Free meals available during distance learning


Designed by Jacob Meiners

The district aims to provide free meals to the youth in Owatonna as a response to COVID-19

Jacob Meiners, Writer

The Owatonna Public School system has recently implemented a new strategy for distributing lunches to students and youth throughout Owatonna. Ms. Sarah Brooks, Director of Nutrition Services in the district, is one of the many people behind the operation that is trying to keep the bellies in Owatonna full. COVID-19 has impacted the U.S. immensely since March of this year, and the impact runs much deeper than it may seem, even to the point where kids may not have meals throughout the week due to distance learning. Brooks and the district office, along with funding from the United States Department of Agriculture, have implemented a new system of distributing breakfast and lunch to kids in Owatonna for free as a response to this pandemic.

Expanding the horizons of food distribution in the Owatonna Public School system was imminent as the effects of COVID-19 rapidly poured in following the shutdown of schools including Owatonna Public Schools. Many kids in the community had decided to turn to a full distance learning schedule, which meant they would not have been able to get the daily breakfast and lunch offered. Of course, that was earlier in the year when there was an option, but there is hope that the hybrid schedule will return later in the school year. Brooks said, “When COVID hit, we recognized that the nation, overall, was going through some tough times and food is a necessity. And that our most important population, which is our youth, are getting meals and our families affected by this are not having to have that extra burden of figuring out how they are going to pay for those meals.”

Kids that were following the hybrid schedule also had over half of the week on distance learning, so they also were available to get free lunches for their days out of school and in school. When in school, meals are the same as previous years, made hot and ready. Now that the public schools have integrated into a full distance learning schedule, pickup days, times and locations have changed. You are able to pick up your meal bundle on Tuesdays and Thursdays between 11:00 a.m.-1:00 p.m. at either of the five locations, Owatonna High School, Owatonna Middle School, McKinley Elementary, Lincoln Elementary and Wilson Elementary. There is no sign up sheet or any forms to fill out, just show up to one of the locations and get your meal bundle.

For hybrid learners, pickup days were the last day they were in school that given week, so generally, pickup days for group one were on Tuesdays right after school, and group two was on Fridays right after school. Those bundles were all cold, shelf stable lunches. This schedule will most likely continue as it used to if we do end up integrating back into a hybrid learning schedule. Brooks and her staff, however, are being creative with the meals and trying to keep them fresh by mixing them up so students are not getting the same meals over and over again. Every meal is packaged in a bundle, with each different part of each meal packaged separately in portions. Portion sizes do not differ throughout the age groups, as the free meals are open to kids in town aged 1-18. The district wants to keep food available for all kids in the area, even if they are not a part of the Owatonna Public School system.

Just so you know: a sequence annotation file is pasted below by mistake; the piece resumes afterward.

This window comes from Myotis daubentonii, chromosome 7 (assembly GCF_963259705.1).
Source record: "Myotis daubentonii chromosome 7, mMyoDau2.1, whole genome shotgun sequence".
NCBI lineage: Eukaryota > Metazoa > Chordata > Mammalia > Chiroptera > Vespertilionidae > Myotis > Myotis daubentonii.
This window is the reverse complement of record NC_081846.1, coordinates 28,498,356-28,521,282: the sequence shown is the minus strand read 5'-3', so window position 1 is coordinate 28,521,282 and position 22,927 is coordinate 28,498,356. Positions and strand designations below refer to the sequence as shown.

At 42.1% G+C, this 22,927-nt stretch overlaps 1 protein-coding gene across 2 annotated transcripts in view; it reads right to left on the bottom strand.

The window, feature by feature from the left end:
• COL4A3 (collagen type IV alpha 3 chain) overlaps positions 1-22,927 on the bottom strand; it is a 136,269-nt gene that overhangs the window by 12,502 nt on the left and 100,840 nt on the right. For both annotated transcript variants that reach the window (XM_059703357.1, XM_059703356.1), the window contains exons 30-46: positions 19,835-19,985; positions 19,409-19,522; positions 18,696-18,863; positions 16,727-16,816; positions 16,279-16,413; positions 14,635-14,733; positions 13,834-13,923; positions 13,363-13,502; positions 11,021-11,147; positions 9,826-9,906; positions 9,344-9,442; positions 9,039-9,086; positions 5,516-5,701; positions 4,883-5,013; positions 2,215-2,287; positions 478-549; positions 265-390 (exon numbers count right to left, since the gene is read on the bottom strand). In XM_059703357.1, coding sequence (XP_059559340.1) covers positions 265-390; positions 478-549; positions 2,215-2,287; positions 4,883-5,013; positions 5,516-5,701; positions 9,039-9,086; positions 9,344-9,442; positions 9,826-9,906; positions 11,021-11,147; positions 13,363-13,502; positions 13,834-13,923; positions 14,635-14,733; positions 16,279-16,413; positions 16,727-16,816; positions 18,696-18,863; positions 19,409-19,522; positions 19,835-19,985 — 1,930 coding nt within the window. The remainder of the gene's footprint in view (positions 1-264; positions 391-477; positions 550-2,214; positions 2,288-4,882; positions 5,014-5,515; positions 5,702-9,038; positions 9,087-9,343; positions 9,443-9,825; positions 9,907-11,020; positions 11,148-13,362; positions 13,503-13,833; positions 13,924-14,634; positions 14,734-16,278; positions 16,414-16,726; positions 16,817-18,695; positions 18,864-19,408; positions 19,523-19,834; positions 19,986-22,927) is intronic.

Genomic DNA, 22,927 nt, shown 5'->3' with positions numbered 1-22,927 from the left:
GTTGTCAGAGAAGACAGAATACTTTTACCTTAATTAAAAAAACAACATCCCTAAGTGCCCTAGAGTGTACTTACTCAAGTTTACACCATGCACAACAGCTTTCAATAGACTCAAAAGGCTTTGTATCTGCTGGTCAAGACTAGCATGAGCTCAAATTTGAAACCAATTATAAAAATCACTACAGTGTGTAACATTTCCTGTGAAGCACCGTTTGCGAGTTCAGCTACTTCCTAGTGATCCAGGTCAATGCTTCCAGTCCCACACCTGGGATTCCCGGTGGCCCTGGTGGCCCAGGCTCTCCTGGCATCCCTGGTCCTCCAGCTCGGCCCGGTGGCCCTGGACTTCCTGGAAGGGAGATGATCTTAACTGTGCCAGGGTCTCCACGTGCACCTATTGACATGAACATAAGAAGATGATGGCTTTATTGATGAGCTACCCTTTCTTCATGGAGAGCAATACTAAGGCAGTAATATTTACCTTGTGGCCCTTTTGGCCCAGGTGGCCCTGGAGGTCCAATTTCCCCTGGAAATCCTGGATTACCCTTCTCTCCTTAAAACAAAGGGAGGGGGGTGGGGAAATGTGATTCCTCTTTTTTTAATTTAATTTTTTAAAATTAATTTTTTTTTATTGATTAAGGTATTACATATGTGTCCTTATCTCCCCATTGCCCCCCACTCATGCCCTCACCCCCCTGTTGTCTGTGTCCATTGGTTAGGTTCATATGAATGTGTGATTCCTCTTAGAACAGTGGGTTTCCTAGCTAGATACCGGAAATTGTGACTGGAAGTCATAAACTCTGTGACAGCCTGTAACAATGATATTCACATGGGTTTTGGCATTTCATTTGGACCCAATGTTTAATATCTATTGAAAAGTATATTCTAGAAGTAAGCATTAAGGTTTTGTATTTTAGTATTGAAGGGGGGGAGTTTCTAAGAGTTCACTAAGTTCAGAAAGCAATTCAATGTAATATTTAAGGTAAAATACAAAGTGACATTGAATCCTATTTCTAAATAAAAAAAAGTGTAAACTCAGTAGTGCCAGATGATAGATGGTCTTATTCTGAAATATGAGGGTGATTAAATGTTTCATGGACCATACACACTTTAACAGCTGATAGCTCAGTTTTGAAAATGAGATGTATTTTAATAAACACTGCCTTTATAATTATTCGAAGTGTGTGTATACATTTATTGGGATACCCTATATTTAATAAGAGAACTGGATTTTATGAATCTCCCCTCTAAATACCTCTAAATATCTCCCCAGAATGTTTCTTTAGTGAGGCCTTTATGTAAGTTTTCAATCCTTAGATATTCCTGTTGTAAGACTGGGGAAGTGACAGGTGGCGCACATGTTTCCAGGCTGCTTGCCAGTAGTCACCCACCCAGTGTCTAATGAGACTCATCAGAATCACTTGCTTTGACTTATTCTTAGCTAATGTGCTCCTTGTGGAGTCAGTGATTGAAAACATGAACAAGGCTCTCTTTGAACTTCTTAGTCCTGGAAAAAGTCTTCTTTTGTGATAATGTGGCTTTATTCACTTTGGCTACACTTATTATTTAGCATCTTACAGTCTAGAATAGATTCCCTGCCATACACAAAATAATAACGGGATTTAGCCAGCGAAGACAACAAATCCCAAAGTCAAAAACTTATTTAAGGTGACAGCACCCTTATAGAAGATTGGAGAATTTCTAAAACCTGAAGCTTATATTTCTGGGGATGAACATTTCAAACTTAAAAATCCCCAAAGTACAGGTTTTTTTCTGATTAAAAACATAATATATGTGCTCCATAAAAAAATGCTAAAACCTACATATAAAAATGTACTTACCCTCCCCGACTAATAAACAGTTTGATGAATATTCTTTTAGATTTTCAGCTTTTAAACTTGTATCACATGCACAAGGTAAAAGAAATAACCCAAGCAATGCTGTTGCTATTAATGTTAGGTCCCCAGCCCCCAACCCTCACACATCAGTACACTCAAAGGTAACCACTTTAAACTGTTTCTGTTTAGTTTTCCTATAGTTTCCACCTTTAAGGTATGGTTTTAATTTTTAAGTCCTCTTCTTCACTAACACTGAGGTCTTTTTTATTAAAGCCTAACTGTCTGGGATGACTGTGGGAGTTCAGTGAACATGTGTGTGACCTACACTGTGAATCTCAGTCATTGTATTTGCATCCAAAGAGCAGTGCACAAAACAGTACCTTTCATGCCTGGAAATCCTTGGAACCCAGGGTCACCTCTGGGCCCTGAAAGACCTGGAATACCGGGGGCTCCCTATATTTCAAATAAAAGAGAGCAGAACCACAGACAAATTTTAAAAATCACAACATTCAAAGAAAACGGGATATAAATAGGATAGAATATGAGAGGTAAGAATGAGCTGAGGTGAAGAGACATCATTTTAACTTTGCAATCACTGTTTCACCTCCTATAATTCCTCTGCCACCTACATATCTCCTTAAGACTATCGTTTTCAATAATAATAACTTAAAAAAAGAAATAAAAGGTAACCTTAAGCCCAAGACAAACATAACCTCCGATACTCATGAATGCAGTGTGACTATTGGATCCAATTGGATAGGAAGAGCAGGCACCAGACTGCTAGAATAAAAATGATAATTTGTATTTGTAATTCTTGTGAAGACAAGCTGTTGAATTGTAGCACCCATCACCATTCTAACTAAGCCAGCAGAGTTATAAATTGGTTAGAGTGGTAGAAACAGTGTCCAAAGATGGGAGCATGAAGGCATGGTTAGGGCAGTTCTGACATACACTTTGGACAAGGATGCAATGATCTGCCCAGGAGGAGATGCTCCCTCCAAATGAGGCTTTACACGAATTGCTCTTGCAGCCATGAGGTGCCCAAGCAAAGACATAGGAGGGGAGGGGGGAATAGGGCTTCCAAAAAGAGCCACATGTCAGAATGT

Owatonna High School senior Mason Kunkel said, “I like having free lunches, but I do feel like I am stealing from the school everyday.” Kunkel said he has been so used to paying for meals that it seems wrong at times taking them from the school.

Brooks had a very strong message, imploring that students should not feel guilty or ashamed that they are taking these meals for free, as they are funded by the USDA and meant to make it easier on families in this tough time. Caleb Schuler, OHS Senior, said, “It is kind of nice not having to enter in my lunch pin everyday.” Multiple families have given feedback to Ms. Brooks, saying that they are very appreciative and happy with what they have done so far with distributing these free meals. Brooks does, although, point out that there are some things they can improve on, like giving larger portion sizes to older kids, and getting hot and ready meals for the distance learning kids. They have changed the pickup times from only a half an hour window to a two hour window during the distance learning schedule. They know what they can improve on, and are willing to work hard to make the process as good as it can be for the families. If the district does decide to go back into a hybrid learning schedule, Brooks and the nutrition services in town will move back to what they were doing beforehand.

Overall, the main goal for Ms. Brooks and the nutrition services in town is to provide families with meals at no cost during this tough time. COVID-19 has greatly impacted not only this community, but the entire world and this is just a step in the right direction to help all of the families with children in town.